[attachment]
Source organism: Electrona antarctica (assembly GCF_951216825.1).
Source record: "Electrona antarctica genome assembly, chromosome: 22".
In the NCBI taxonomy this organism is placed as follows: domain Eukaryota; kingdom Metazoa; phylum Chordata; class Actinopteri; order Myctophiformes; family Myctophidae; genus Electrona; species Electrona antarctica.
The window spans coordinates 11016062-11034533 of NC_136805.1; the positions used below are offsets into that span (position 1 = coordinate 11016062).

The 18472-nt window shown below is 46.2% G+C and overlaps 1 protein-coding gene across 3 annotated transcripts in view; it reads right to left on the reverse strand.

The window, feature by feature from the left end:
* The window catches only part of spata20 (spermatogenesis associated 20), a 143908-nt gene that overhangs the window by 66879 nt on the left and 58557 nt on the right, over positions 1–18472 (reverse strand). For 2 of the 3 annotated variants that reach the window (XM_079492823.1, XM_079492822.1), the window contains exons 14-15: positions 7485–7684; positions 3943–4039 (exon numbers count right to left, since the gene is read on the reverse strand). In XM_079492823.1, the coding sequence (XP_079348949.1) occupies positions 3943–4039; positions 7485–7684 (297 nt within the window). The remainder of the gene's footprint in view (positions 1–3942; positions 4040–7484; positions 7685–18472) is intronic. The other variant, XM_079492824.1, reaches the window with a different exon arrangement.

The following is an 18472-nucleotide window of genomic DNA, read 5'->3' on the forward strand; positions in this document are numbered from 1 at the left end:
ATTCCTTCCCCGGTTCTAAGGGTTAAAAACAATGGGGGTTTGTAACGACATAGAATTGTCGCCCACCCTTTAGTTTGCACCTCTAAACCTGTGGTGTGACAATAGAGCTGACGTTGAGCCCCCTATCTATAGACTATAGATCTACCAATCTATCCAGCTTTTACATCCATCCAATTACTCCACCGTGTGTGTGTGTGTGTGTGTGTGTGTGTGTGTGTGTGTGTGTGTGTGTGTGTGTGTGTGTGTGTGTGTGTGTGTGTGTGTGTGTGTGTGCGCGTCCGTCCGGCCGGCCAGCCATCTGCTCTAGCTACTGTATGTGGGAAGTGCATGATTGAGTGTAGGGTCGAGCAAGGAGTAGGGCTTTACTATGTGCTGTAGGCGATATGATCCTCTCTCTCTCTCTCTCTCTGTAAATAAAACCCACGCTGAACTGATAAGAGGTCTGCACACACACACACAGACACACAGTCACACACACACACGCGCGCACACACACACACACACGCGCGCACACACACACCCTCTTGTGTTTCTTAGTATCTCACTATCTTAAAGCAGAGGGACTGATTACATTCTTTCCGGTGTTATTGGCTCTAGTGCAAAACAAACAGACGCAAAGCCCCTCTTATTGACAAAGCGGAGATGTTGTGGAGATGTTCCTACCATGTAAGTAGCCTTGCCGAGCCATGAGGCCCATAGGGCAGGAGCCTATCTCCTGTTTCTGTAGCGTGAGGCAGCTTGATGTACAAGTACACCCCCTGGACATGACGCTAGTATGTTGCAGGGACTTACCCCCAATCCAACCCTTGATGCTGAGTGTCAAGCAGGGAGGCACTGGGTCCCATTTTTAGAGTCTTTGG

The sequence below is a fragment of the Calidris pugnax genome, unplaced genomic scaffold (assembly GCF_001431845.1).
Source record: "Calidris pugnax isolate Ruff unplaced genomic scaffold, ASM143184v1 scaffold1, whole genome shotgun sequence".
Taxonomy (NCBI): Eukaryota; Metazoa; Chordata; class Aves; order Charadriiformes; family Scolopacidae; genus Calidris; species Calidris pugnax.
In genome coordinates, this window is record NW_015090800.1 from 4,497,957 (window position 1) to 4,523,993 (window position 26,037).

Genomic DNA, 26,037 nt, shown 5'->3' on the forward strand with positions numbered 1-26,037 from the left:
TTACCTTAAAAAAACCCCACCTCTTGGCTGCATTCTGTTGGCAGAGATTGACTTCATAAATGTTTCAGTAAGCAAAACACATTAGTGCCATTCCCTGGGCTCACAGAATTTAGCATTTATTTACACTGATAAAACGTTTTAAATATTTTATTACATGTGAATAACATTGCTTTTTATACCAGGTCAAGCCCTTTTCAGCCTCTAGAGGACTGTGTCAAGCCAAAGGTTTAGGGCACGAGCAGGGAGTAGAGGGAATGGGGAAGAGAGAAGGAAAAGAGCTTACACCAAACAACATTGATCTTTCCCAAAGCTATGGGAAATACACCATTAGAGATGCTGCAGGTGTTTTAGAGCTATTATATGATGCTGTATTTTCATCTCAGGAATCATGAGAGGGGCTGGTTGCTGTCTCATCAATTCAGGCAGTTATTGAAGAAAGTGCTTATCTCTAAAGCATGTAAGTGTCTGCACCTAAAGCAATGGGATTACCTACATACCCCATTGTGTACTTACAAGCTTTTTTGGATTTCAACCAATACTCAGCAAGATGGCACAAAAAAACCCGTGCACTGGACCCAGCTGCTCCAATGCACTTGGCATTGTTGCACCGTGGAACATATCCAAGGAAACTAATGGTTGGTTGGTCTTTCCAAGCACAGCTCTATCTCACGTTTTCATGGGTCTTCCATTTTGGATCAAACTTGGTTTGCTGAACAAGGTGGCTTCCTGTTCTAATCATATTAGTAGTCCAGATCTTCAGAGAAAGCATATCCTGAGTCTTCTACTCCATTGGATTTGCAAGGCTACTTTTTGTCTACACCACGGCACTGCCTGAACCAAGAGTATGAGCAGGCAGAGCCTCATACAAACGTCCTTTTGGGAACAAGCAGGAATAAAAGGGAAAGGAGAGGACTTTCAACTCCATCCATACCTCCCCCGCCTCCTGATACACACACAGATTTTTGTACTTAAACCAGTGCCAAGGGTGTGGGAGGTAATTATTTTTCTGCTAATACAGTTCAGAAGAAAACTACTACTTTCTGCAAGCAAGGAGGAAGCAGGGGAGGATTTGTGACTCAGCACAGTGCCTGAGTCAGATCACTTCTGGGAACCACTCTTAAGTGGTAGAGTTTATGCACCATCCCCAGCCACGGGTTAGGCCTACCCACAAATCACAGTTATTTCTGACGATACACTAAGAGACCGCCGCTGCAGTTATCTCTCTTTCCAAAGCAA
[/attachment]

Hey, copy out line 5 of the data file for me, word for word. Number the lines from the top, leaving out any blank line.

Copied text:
The 18472-nt window shown below is 46.2% G+C and overlaps 1 protein-coding gene across 3 annotated transcripts in view; it reads right to left on the reverse strand.